Zambia Expands Access to Treatment for HIV

18 Oct 2013

imageCurrently, 480,000 people are enrolled on antiretroviral treatment with Global Fund Support in Zambia.

GENEVA – In partnership with Zambia, the Global Fund to Fight AIDS, Tuberculosis and Malaria signed a US$156 million grant agreement that aims to ensure a secure supply of antiretroviral medicine to all those receiving HIV treatment. The new funding will also support work that gets 225,000 more people to start treatment over the next three years.


At present, 480,000 people in Zambia are enrolled on antiretroviral (ARV) treatment with Global Fund support.


“Continued support from the Global Fund allows us to increase HIV testing and start thousands more people on treatment,” said Dr. Joseph Kasonde, Minister of Health, Republic of Zambia. “It will also allow us to pursue the elimination of mother-to-child transmission of HIV and to increase coverage of male circumcision.”


Zambia is one of the first countries in sub-Saharan Africa to achieve universal access to ARV treatment, defined as 80 percent coverage of those eligible. More than 90 percent of adults requiring treatment were on ARV therapy in June 2013. Zambia has been working with the Global Fund, the U.S. President's Emergency Plan for AIDS Relief (PEPFAR) and other partners, all of whom made important contributions to these achievements.


Zambia has adopted new WHO guidelines encouraging countries to automatically provide all HIV-positive pregnant or breastfeeding women antiretroviral therapy for life – a change that aims to both prevent transmission to infants and keep mothers healthy. Zambia has also adopted the WHO-recommended approach to couples where one person is HIV positive by providing treatment to these people regardless of the strength of their immune system – a factor that had previously determined whether treatment should commence.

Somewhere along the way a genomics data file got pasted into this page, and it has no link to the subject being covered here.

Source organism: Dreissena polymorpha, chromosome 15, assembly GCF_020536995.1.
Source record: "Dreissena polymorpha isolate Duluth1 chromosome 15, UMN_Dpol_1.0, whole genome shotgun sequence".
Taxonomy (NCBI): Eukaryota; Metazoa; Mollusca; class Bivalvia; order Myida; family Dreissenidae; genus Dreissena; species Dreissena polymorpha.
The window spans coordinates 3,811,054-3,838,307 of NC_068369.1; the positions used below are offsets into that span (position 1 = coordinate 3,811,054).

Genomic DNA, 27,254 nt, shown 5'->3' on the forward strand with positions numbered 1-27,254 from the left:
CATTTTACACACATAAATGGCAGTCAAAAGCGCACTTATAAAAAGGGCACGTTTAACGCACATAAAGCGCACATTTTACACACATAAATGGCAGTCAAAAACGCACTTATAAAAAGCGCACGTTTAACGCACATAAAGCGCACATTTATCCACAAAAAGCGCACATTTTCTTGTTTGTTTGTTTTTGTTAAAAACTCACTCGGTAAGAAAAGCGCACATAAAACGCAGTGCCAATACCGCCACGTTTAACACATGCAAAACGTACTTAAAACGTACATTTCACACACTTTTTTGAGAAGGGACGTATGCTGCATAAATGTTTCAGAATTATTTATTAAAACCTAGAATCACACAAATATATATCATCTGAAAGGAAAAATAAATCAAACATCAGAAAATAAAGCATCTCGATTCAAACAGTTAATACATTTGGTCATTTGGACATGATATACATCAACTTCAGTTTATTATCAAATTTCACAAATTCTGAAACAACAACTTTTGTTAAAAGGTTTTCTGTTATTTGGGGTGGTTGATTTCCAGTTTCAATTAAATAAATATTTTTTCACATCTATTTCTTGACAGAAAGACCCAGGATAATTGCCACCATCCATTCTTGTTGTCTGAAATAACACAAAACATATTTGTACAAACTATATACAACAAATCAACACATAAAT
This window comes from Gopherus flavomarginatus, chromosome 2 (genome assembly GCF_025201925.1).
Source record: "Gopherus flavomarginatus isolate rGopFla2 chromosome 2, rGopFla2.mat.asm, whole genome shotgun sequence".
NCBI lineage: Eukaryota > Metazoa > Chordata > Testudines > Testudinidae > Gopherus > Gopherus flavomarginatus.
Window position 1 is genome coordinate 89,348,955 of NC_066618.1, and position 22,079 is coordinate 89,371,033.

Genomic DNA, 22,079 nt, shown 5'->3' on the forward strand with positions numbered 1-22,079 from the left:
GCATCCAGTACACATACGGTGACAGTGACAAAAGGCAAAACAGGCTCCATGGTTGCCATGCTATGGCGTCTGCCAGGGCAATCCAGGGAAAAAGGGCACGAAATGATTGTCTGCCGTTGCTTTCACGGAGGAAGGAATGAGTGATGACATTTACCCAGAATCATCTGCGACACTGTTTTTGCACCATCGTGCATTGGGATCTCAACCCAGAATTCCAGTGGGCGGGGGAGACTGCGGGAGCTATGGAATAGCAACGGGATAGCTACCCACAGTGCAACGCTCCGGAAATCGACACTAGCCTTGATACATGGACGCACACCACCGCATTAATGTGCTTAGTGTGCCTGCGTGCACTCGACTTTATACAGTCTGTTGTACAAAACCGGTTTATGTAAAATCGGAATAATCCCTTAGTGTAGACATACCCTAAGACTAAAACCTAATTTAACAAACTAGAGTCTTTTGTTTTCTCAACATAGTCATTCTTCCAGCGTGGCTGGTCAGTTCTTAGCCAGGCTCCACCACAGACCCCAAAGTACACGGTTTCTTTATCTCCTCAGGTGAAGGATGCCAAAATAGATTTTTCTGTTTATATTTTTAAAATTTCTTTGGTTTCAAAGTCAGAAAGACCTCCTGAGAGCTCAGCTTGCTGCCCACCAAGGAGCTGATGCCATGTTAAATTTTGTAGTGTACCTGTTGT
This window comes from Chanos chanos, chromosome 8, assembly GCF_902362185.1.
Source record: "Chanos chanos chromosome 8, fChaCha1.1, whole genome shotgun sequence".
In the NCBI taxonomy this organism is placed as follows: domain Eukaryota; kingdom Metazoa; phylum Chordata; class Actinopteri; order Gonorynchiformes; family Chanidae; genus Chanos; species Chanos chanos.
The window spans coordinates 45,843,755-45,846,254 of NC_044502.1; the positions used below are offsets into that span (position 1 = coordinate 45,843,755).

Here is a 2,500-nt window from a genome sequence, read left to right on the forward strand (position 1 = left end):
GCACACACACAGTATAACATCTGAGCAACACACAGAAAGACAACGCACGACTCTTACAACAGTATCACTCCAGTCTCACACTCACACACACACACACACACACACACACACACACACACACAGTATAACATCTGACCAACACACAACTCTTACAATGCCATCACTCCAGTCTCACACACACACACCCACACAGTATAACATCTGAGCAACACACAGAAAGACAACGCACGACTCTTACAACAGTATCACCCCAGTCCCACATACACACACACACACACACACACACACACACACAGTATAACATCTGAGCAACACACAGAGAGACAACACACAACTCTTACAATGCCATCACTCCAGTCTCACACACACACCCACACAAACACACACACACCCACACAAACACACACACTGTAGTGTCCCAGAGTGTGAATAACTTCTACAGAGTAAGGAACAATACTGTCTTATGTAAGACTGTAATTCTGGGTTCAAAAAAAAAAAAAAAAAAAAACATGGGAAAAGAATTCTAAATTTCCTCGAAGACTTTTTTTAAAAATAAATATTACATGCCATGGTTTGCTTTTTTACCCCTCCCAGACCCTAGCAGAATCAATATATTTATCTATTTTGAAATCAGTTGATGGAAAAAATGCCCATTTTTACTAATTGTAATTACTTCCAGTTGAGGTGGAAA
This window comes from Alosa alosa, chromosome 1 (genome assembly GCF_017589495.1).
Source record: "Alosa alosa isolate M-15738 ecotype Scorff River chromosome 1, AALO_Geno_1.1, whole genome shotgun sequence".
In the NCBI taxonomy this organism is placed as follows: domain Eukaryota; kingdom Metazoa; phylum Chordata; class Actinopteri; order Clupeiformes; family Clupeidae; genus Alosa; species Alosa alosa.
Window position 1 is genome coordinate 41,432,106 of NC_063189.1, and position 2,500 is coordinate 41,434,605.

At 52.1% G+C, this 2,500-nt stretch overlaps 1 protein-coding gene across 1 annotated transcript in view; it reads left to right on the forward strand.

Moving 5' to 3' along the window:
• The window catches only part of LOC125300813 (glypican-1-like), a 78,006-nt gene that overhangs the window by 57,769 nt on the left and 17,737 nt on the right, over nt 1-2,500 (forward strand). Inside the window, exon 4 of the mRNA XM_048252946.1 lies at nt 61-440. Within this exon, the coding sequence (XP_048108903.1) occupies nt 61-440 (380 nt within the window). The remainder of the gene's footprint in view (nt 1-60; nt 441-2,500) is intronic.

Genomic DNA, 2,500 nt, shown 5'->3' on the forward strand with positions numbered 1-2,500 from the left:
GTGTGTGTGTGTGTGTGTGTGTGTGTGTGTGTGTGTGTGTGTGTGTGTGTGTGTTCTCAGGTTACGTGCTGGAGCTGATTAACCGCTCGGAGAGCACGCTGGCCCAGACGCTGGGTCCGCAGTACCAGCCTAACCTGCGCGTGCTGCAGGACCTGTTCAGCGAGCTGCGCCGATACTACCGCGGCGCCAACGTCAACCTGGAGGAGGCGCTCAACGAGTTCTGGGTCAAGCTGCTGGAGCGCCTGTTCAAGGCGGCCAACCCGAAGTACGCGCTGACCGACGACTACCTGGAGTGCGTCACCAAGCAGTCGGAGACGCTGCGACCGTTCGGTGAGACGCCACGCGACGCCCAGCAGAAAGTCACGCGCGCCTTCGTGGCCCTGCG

The new grant, signed with the United Nations Development Programme, will also help strengthen the national supply chain and systems for assessing impact, as well as increasing the Ministry of Health’s capacity for managing health programs.


“Zambia’s strong political support and the growing level of domestic financing have helped establish interventions for attaining universal access in prevention, treatment, care and support,” said Linden Morrison, Head of the Global Fund’s High Impact Africa II Department. “Robust partnerships and investments will continue to yield impact.”


The 2012 UNAIDS report estimates HIV prevalence at 12.5 percent. More females (16.1 percent) than males (12.3 percent) are HIV-positive. Among 15 to 24 years, the estimated prevalence is 7 percent and 3.1 percent for females and males, respectively. HIV is the leading cause of death for all ages in Zambia.